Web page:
As millions of people stay put, some travel storytellers are reenacting travel photos at home to entertain their followers, others post photos from their past with hopeful messages that the freedom to consume travel will return soon. There have stories of ‘influencers’ until recently trying to go on as usual using their archives. After a phase of public and highly visible denial, there will be some mostly private panic, and then acceptance and adaptation should follow.
As most people stay put, storytellers are no longer needed for guidance. So those nearly identical bloggers’ tips for experiencing a certain place are of no value. This is an opportunity to refocus attention to stories rather than tips, but it’s not as easy as it sounds. As much as travel-promoting social media accounts pressure (or beg?) us to believe that there is any value in ‘dreaming’ of a destination before going there months later, we will be making travel choices very differently when leisure travel reopens.
Another strategy to stay visible is the non-travel ‘travel’. Experience a place virtually, they say. The problem is, there is a huge gap between the explorer type storytelling and the consumption-promoting storytelling. The detailed narrative or visual immersion needed to transport someone into a place they are unlikely to experience requires completely different skills than projecting a ‘look how much fun I’m having’ image, which inspires jealousy and desire to book a holiday. Many travel storytellers would object and say that they are not promoting a consumerist lifestyle. But any post that, at its heart, says ‘this is what this place has to offer‘ is doing just that. The explorer style storytelling (‘this is what I was lucky to experience at this time, in this place’), albeit not innocent at all when it comes to exploitation, requires completely different skills and radically different framing. I believe it will be easier for travel ‘influencers’ to start marketing some other things than to tell stories of other places in such a way that would make one feel they don’t need to physically go there to relate to them. Those storytellers who focused on bungee jumping in South Sudan will have an easier time, but if all they have to say is ‘look at me bungee jumping in South Sudan’, their audience, with more time on their hands and little chances of booking an exotic holiday any time soon, will be more likely to ask, ‘Why should I care that you had fun?’ Most travel bloggers I’ve seen/ read are much better versed in branding than in immersive storytelling.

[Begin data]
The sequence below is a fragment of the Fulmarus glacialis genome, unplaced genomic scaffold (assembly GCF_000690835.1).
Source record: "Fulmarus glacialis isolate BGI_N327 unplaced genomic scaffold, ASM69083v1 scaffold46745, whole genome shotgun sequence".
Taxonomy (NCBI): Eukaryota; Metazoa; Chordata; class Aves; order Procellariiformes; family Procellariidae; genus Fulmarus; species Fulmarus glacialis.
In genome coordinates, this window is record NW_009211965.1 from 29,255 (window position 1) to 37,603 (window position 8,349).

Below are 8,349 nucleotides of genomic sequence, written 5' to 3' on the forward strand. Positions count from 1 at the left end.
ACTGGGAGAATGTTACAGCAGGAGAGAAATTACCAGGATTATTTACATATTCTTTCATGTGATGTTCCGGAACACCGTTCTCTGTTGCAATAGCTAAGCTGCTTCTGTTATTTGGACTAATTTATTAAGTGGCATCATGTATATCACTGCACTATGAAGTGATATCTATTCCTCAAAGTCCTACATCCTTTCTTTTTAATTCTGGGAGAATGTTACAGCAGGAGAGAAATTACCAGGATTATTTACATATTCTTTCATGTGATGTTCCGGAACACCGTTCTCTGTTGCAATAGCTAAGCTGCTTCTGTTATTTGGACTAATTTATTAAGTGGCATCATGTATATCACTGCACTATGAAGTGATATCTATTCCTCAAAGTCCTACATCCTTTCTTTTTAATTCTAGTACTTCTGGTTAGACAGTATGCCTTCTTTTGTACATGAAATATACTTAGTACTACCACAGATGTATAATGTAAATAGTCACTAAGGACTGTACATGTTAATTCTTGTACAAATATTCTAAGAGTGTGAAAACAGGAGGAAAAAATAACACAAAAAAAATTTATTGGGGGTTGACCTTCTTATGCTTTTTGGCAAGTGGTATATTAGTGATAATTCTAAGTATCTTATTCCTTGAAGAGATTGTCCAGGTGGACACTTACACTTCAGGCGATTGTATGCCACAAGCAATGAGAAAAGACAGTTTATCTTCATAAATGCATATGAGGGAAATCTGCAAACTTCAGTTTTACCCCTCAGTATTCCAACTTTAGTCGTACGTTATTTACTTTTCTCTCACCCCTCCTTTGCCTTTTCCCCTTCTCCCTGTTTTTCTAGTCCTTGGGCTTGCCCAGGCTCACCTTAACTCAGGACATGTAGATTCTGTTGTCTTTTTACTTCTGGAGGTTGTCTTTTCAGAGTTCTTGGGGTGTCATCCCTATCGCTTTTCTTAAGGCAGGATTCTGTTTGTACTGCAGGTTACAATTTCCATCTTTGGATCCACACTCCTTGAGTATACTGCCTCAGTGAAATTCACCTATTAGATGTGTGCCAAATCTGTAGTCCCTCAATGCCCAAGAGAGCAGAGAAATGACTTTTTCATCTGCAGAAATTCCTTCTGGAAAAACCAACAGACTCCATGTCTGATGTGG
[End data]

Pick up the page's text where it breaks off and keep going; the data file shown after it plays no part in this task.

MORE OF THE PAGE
People will enjoy non-travel travel, but this will come from artists rather than brand managers or marketers. I recently watched Ingrid Kristensen Bjørnaali’s captivating video piece Con Fusion, where she blends her own travel videos with Google Earth and Google Street view (see the rest of this interesting digital art exhibition here). Also, when my trip to Jordan got cancelled, I picked up a collection of Jordanian short stories and enjoyed exploring the country without environmental impact of flying there. If we want virtual non-travel exploration, we might as well learn about places from locals.
I have used this website as a public diary, with some posts ending up quite consumerist, others full of sociological reflections by my younger, academically minded self. I never monetised my blog and never aimed to be a travel ‘influencer’, but the kind of how-to travel writing seeped into my habits anyway. I will critically revisit some of my past writing during this slowdown and think about how to return to immersive storytelling. But more importantly, I will try to seek out and support those storytellers who do it well and who inspire joy and admiration rather than FOMO.